New reforms will give more of the benefits of development to communities while providing more certainty for industry, Decentralisation Minister Greg Clark announced today.
Councils and communities will have more control over how new infrastructure in towns and cities is funded, and more of the money will benefit the neighbourhoods where new developments are built.
Mr Clark confirmed a Community Infrastructure Levy, introduced by the previous Government in April 2010, would be continued because it provides a fairer system to fund new infrastructure. The levy will give councils the option to raise funds from developers building new projects in their area, and provide a more certain and flexible system for housebuilders, cutting the costs of lengthy legal negotiations.
However, the levy will be reformed to ensure neighbourhoods share the advantages of development by receiving a proportion of the funds councils raise from developers. These will be passed directly to the local neighbourhood so community groups can spend the money locally on the facilities they want, either by contributing to larger projects funded by the council, or funding smaller local projects like park improvements, playgrounds and cycle paths.
The new system will be more transparent with levy rates set in consultation with local communities and developers, unlike planning obligations that are negotiated behind closed doors. Developers will know upfront exactly how much they will be expected to pay towards infrastructure, enabling them to work out costs earlier.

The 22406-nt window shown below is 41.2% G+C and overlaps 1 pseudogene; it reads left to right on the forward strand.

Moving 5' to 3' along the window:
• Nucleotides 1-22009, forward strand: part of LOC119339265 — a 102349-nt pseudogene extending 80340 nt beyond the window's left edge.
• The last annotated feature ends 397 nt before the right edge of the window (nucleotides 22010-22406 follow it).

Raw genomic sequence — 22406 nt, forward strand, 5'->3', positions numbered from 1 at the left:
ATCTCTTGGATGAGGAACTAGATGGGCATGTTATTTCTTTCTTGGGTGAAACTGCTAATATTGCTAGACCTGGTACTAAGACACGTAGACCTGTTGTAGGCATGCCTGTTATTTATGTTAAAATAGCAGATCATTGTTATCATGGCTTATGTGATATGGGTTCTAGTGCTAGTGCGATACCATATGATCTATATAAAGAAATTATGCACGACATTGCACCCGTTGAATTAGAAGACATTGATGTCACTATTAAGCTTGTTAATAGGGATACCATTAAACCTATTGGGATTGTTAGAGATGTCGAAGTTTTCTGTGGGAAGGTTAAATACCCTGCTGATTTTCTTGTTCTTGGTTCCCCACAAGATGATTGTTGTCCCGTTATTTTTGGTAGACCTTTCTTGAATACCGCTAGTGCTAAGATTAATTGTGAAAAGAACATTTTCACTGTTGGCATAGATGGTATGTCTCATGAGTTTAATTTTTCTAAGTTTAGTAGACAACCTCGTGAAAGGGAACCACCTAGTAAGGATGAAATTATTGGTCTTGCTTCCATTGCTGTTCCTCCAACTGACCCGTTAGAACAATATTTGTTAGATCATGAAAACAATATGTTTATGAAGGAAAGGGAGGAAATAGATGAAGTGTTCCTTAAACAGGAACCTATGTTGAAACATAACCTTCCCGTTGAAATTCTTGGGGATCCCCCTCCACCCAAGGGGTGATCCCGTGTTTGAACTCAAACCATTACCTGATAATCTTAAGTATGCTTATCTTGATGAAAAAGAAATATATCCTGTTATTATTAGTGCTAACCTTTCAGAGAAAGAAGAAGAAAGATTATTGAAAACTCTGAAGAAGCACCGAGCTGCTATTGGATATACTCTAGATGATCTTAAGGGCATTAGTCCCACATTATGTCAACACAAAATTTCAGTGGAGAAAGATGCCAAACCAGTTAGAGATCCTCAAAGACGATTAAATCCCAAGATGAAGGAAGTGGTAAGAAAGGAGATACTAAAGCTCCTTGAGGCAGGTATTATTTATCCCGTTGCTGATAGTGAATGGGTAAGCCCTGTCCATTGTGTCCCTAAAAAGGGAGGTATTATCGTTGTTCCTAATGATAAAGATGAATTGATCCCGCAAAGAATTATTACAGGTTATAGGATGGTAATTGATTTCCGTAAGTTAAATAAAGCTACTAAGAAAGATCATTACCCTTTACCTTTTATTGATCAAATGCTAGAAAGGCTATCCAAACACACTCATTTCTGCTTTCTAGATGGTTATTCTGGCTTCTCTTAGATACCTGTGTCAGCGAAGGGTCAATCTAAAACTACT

Decentralisation Minister Greg Clark said:
Communities should reap the benefits of new development in their area and these reforms will put in place a fairer system for funding new infrastructure while also providing certainty for industry.
Too little of the benefits of development go to local communities, and our ambition is to correct that with a reformed levy under genuine local control. Neighbourhoods will now get a direct cut of the cash paid by developers to councils - to spend how they wish to benefit the community, from parks and schools to roads, playgrounds and cycle paths.
Our decentralising changes will also benefit developers through a system that is flexible, predictable and transparent while also cutting the red tape and bureaucracy faced by councils.